Just a short disclaimer; this review is based upon a 24 FPS screening in 2-D, so there will be no suggestions about Jackson’s choice of filming; just on the actual content.
Since the three Lord of the Rings films brought in so much critical acclaim, box office money and 1st class award statues, it would seem like an almost ridiculous notion for Peter Jackson to not adapt the book that preceded these films, The Hobbit. His experimentation with the frames per second, as well as the choice to stretch it out into three separate films, has not been received with great approval. However, Jackson stuck to his guns and filmed as planned. The first film, An Unexpected Journey, was something of a disappointment; the characterization was rushed and the pacing and flow was so stop-start, it was really difficult to be grasped by the story. Now we come onto The Desolation of Smaug, where the main plot point of the book is showcased and the build-up truly begins – or so Jackson plans.
The plot picks up on the edges of Mirkwood, where the party of dwarves, along with Bilbo Baggins (Martin Freeman) and Gandalf the Grey (Ian McKellen), where they are continuing their trek towards the Lonely Mountain. However, a set of Orcs led by Azgog the Defiler are hunting them down, as well as the threat from the Wood Elves of Mirkwood, creatures and spells inside these woods, as well as the sudden departure of Gandalf (for a seemingly unknown reason) makes things extremely difficult for the party. Furthermore, they then have to deal with the men of Lake-town, led by the Master (Stephen Fry), as well as the ever-looming confrontation with the dragon Smaug (Benedict Cumberbatch). Not only that, but both Bilbo and Thorin Oakenshield (Richard Armitage) seem to have an internal problem with certain artefacts they possess and want…
Whether or not the indication was clear in the opening paragraph, let me clarify this: I, like many other, am against splitting the book into three separate movies. This would not be such a big issue, if it weren’t so blatant and shameless in its execution, and to add insult to injury, both taking out chunks in the book as well as shoving in additional parts, and the latter is done so without reason; it is very indulgent on Jackson’s part, and it is not beneficial. This is an obvious problem for me, and unfortunately for The Desolation of Smaug, that isn’t the only flaw.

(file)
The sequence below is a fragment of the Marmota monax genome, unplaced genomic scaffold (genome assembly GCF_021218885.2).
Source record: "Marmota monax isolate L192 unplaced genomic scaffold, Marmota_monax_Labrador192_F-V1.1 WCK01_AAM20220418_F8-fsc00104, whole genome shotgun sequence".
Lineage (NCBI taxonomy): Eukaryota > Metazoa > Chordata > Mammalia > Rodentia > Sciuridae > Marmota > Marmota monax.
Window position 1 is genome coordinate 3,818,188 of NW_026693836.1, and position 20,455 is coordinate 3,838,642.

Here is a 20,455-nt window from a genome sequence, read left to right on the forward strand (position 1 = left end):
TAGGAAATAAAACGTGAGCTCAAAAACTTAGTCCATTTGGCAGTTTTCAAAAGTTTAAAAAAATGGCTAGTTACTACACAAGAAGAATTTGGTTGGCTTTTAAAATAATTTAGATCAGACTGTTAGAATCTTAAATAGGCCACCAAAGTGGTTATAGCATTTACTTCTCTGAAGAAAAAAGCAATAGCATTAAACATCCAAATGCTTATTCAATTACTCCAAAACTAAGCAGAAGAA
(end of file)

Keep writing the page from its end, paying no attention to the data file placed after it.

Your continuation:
Ultimately, the biggest problem I have with the film is this: it’s dull and un-necessary. There are large chunks of plot that are constantly being added, and things get built up even more – and most of it leads to nothing. It suffers from the same problem that An Unexpected Journey in that it is filmed in a hit-and-run style. We move from one scene to the next with very few consequences and without any real development from our many characters. However, The Desolation has an even more jumbled and disjointed structure, making the narrative suffer even more so from it.
Also, as I said earlier, there are additional elements thrown into the film, and they are all pointless. Legolas is thrown into the Wood Elves section; apparently there was a reason for doing that. References to the Lord of the Rings, such as Sauron, are also introduced – for an effect that will influence so few people, it is virtually pointless. Even when we are introduced to the dragon (who is voiced superbly by Cumberbatch, I might add), his part is given additional scenes (which include the dwarves) and they add nothing. The mere paranoia of Smaug in the books was far more effective than what is shown in the film. This section also leads into the films’ second biggest problem; it drags. It’s 160 minutes, and nearly every single scene goes on for far longer than it should. The Wood Elves, the barrel chase, the Lake-town and the Master, Gandalf’s scenes – all of it works to the films’ disadvantage by being so drawn out. Combine that with the clumsy editing and it makes it even harder to watch.
The only notable saving grace is the acting, as there are many great performances here. There is the previously mentioned Cumberbatch, but there’s also Martin Freeman, who again captures the nervous vigour of Bilbo Baggins without any trouble. Richard Armitage also steps up his game here, far more convincing in the role of a fallen king than he was in An Unexpected Journey. And of course there’s the indomitable Stephen Fry, who has a lot of fun playing the bumbling yet villainous Master of Lake-town. But where these actors bring the film up, is immediately brought down by the sheer lack of character development. Bilbo and Thorin have their obsession moments, but all the other dwarves are still the same, Legolas and Tauriel have an odd family tie hastily thrown together, Gandalf does very little and the rest ultimately follow suit. There is an odd romantic suggestion between Tauriel and Fili, but it seems really out of place, and only really is used for certain plot advancements. Like many things in The Desolation, it feels tacked on.
This did not feel like a love letter to fans of the book, or even fans of the Lord of the Rings trilogy. It felt incredibly indulgent and ultimately ended up becoming a seriously below par film. Despite little chunks of entertainment from the actors and the occasional sequence, there is very little that The Desolation offers. While An Unexpected Journey was disappointing, this was flat out bad. Personally, it isn’t worth your time or money.